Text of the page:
images Vol. 4, No. 1; 2020; pp 12–14
DOI: 10.26676/jevtm.v4i1.128

Corresponding author:

David T McGreevy, Department of Cardiothoracic and Vascular Surgery, Örebro University Hospital, SE-701 85 Örebro, Sweden.

Email: david.mcgreevy@regionorebrolan.se

© 2020 CC BY 4.0 – in cooperation with Depts. of Cardiothoracic/Vascular Surgery, General Surgery and Anesthesia, Örebro University Hospital and Örebro University, Sweden

Extra Corporeal Membrane Oxygenation (ECMO) for Patients with COVID-19

David T McGreevy MD and Jenny Seilitz MD

Department of Cardiothoracic and Vascular Surgery, Faculty of Medicine and Health, Örebro University Hospital and Örebro University, Örebro, Sweden

 

 

Severe Acute Respiratory Syndrome Coronavirus 2 (SARS-COV-2), also known as Coronavirus disease 2019 (COVID-19), has spread worldwide since December 2019 and has presented serious challenges to healthcare systems. As of 15 April 2020, over 2 million people have been diagnosed with COVID-19 worldwide, with over 130,000 having died. A total of 11,927 patients have been diagnosed in Sweden, 954 have required intensive care and 1,203 have deceased. Admission to intensive care is after an average of 10.5 days, 75% are men with a mean age of 59 years [1]. To date, there is no effective therapy for the treatment of this disease and its management mainly focuses on preventing its spread. Severe symptoms with respiratory failure or acute respiratory distress syndrome (ARDS) develop in about 20% of cases with the principal therapy being lung protective ventilation, prone position, restrictive fluid management and adequate management of organ failure [2,3]. The mortality rate in those requiring mechanical ventilation is high. Extracorporeal membrane oxygenation (ECMO) can provide artificial respiratory or cardiac support to patients without effective gas exchange and systemic perfusion and has in some studies shown improved survival rates in patients with ARDS. However, it is recommended as a rescue strategy as part of the Endovascular Resuscitation and Trauma Management (EVTM) concept when other treatment options have failed [4–6]. ECMO was used during the Influenza A (H1N1) pandemic in 2009 for the treatment of ARDS and was associated with a lower in-hospital mortality of 21–24% [7,8]. Similar findings were reported with the use of ECMO in 5.8% of patients treated for refractory respiratory failure caused by Middle East Respiratory Syndrome [9]. Initial data show the World Health Organization guidelines on the management of patients with ARDS from COVID-19 suggest that veno-venous (VV) ECMO should be considered for patients with fulminant lung failure and refractory hypoxemia despite lung protective ventilation. The number of patients who require this level of support is currently unknown [10]. Henry et al. recently published an article with a pooled analysis of available data reporting a 7.2% use of ECMO due to ARDS from COVID-19 and a mortality rate of 94.1% with no significant difference compared with conventional therapy [11]. This early report would suggest that ECMO neither harms nor benefits critical patients with COVID-19. However, the small sample size (n = 17) as well as the limited data on disease severity should be taken into consideration, remembering that this is an ongoing pandemic with many patients still being treated with ECMO. An early report by Ruan et al. showed increased levels of interleukin-6 and decreased levels of lymphocytes in patients dying from COVID-19 [12]. These are changes that are regularly observed during ECMO which is why the immunological status of patients with COVID-19 should be considered before starting ECMO treatment [13,14]. It is important to remember that patients with COVID-19 may also become critically ill through septic shock, multiorgan failure or the exacerbation of comorbid diseases, and ECMO may be of limited use in such cases. However, little is still known about these different subsets of patients; experience of using ECMO is limited and should therefore only be performed by expert centres with a sufficient case volume to ensure clinical expertise [15,16]. It has also been reported that severe COVID-19 patients are hypercoagulable, that disseminated intravascular coagulation may exist in the majority of deaths and that early anticoagulation therapy may be associated with increased survival [17,18]. This is an important consideration since ECMO can be associated with both haemorrhage and thrombosis [19]. As a response to this lack of evidence, the Extracorporeal Life Support Organization (ELSO) Registry is now in the process of adapting to include information regarding the use of ECMO in the treatment of COVID-19 patients and prospective observational studies will follow. ELSO has also released guidelines on the use of ECMO in the treatment of COVID-19 patients that are frequently updated. They highlight specific consideration for patient selection, deeming ECMO solely suitable in young, previously healthy COVID-19 patients with single organ failure only after maximizing traditional therapies at available ECMO centres with appropriate organization of trained personnel, equipment, facilities and routines [20].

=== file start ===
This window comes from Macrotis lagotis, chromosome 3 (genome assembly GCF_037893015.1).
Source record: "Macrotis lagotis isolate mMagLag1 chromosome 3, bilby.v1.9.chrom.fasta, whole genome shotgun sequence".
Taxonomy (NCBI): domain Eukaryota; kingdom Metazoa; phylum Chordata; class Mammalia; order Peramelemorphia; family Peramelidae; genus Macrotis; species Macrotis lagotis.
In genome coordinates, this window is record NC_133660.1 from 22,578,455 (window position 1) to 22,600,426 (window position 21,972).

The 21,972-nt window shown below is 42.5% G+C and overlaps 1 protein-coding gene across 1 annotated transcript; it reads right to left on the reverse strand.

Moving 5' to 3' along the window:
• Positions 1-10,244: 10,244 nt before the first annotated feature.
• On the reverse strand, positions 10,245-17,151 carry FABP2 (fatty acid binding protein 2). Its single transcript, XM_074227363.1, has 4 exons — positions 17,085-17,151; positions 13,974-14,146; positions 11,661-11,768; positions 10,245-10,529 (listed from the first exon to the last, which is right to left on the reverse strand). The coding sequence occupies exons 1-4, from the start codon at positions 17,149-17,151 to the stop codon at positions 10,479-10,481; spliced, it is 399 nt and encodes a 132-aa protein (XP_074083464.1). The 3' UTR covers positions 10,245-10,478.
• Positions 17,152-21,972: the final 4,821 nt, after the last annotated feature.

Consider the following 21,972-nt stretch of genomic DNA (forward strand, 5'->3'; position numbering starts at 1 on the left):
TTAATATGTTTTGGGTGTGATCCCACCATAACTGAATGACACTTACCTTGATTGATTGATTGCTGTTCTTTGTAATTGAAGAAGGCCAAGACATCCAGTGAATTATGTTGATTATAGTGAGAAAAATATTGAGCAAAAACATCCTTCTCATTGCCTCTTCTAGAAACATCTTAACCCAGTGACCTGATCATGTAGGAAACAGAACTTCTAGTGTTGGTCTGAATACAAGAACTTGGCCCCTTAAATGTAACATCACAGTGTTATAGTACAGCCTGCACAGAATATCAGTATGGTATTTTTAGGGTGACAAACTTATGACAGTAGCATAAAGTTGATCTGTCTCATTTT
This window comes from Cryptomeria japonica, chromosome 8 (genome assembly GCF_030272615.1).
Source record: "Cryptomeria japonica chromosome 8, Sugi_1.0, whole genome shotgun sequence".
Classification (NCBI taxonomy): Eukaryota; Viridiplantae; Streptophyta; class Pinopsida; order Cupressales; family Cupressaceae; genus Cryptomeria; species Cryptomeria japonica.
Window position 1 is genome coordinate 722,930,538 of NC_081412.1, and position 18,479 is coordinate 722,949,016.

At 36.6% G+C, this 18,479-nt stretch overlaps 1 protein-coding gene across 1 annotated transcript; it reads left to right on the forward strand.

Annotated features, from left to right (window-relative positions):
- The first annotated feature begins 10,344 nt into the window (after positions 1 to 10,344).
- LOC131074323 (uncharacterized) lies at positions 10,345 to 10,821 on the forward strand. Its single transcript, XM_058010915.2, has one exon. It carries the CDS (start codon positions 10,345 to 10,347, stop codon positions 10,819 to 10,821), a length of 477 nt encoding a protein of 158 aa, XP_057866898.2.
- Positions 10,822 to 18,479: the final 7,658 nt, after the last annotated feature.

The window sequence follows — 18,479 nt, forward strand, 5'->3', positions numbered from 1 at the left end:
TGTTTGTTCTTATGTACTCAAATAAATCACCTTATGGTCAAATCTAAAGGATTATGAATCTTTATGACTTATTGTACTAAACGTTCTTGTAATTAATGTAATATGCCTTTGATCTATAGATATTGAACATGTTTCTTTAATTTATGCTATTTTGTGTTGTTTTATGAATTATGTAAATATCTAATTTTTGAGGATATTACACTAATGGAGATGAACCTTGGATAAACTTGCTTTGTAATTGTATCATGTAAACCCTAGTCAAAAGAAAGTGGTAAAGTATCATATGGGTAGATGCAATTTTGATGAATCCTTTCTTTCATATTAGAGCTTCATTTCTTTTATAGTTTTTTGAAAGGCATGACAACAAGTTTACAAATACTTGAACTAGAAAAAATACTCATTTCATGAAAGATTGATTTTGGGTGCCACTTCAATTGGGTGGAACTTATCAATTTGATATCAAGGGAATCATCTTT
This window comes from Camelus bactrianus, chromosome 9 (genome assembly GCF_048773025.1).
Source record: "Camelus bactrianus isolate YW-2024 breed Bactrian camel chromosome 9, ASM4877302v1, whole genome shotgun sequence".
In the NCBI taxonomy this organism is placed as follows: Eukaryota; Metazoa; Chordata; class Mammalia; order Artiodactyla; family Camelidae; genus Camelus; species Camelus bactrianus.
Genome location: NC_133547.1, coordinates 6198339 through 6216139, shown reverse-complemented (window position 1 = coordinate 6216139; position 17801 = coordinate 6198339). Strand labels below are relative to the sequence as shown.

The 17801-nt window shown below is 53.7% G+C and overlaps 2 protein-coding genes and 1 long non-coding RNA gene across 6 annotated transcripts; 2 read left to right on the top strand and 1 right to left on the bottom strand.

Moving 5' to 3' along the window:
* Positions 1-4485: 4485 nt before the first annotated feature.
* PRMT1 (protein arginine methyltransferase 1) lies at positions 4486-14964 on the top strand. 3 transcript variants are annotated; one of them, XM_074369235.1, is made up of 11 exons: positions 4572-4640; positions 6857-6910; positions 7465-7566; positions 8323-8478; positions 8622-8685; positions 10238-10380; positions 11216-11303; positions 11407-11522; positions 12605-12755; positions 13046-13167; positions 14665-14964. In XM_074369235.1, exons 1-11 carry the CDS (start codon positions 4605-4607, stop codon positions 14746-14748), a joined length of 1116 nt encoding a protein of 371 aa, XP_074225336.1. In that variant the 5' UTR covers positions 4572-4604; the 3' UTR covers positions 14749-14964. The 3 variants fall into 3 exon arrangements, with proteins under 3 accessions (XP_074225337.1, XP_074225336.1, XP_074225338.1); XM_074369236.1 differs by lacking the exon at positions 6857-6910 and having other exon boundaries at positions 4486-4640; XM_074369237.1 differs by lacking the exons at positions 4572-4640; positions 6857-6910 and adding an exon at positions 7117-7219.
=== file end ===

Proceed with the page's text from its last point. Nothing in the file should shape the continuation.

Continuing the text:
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Figure 1 Patient on VV-ECMO at Örebro University Hospital because of fulminant lung failure and refractory hypoxemia caused by COVID-19.

Ethics Statement

(1)  All the authors mentioned in the manuscript have agreed to authorship, read and approved the manuscript, and given consent for submission and subsequent publication of the manuscript.

(2)  The authors declare that they have read and abided by the JEVTM statement of ethical standards including rules of informed consent and ethical committee approval as stated in the article.

Conflicts of Interest

The authors declare that they have no conflicts of interest.

Funding

The authors received no financial support for the research, authorship, and/or publication of this article.

Author Contributions

DM drafted the manuscript. JS contributed to the manuscript.